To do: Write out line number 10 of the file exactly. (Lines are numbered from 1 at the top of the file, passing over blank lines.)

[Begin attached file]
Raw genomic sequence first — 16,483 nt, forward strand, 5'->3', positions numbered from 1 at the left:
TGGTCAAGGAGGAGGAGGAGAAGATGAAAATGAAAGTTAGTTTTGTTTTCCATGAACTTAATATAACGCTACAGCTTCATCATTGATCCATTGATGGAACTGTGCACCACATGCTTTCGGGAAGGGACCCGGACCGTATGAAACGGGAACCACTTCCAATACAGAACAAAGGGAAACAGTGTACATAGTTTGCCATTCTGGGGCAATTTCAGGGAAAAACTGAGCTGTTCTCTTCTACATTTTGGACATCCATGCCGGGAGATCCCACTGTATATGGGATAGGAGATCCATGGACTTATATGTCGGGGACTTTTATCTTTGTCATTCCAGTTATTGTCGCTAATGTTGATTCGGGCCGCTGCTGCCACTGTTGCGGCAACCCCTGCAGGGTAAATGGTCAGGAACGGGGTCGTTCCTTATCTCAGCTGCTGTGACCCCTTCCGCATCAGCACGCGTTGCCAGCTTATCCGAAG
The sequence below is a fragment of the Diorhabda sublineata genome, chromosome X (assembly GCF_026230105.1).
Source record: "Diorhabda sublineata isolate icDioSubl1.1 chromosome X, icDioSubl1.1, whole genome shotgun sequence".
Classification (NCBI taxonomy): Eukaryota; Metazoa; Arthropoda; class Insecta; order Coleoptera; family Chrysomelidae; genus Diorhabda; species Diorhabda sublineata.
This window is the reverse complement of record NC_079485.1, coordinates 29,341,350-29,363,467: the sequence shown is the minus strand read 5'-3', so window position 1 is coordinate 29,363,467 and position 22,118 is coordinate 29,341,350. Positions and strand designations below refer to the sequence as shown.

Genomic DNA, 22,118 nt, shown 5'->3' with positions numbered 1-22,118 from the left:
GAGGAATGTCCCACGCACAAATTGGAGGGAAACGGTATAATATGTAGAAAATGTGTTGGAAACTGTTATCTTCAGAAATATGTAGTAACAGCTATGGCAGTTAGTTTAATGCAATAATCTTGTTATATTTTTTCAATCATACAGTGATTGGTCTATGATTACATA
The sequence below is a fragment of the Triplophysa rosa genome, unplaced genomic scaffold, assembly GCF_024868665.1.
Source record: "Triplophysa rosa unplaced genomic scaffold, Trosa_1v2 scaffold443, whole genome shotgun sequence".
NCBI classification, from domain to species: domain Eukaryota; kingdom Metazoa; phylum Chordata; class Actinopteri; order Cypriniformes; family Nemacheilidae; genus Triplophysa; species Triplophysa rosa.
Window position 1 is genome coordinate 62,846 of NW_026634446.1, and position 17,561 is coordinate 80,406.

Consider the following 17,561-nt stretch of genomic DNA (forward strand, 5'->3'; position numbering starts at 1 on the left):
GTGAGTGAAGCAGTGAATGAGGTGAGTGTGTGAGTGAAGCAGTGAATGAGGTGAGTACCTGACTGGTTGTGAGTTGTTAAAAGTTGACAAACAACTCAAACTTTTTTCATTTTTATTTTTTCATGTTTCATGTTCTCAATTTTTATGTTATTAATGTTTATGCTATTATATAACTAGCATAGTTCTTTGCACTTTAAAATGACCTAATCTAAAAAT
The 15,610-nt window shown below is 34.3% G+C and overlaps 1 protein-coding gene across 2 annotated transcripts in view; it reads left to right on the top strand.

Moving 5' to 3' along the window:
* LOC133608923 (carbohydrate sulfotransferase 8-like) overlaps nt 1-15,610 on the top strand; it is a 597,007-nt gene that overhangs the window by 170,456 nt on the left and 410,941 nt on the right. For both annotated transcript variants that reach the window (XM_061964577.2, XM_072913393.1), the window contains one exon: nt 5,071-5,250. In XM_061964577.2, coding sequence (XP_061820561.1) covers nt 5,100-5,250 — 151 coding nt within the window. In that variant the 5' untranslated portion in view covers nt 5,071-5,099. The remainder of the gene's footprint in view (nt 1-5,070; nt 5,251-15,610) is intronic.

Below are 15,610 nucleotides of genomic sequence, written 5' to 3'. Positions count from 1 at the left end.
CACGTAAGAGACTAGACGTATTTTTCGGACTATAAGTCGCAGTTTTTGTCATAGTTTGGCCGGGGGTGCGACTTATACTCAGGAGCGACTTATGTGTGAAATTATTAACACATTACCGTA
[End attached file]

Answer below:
Source record: "Triplophysa rosa unplaced genomic scaffold, Trosa_1v2 scaffold443, whole genome shotgun sequence".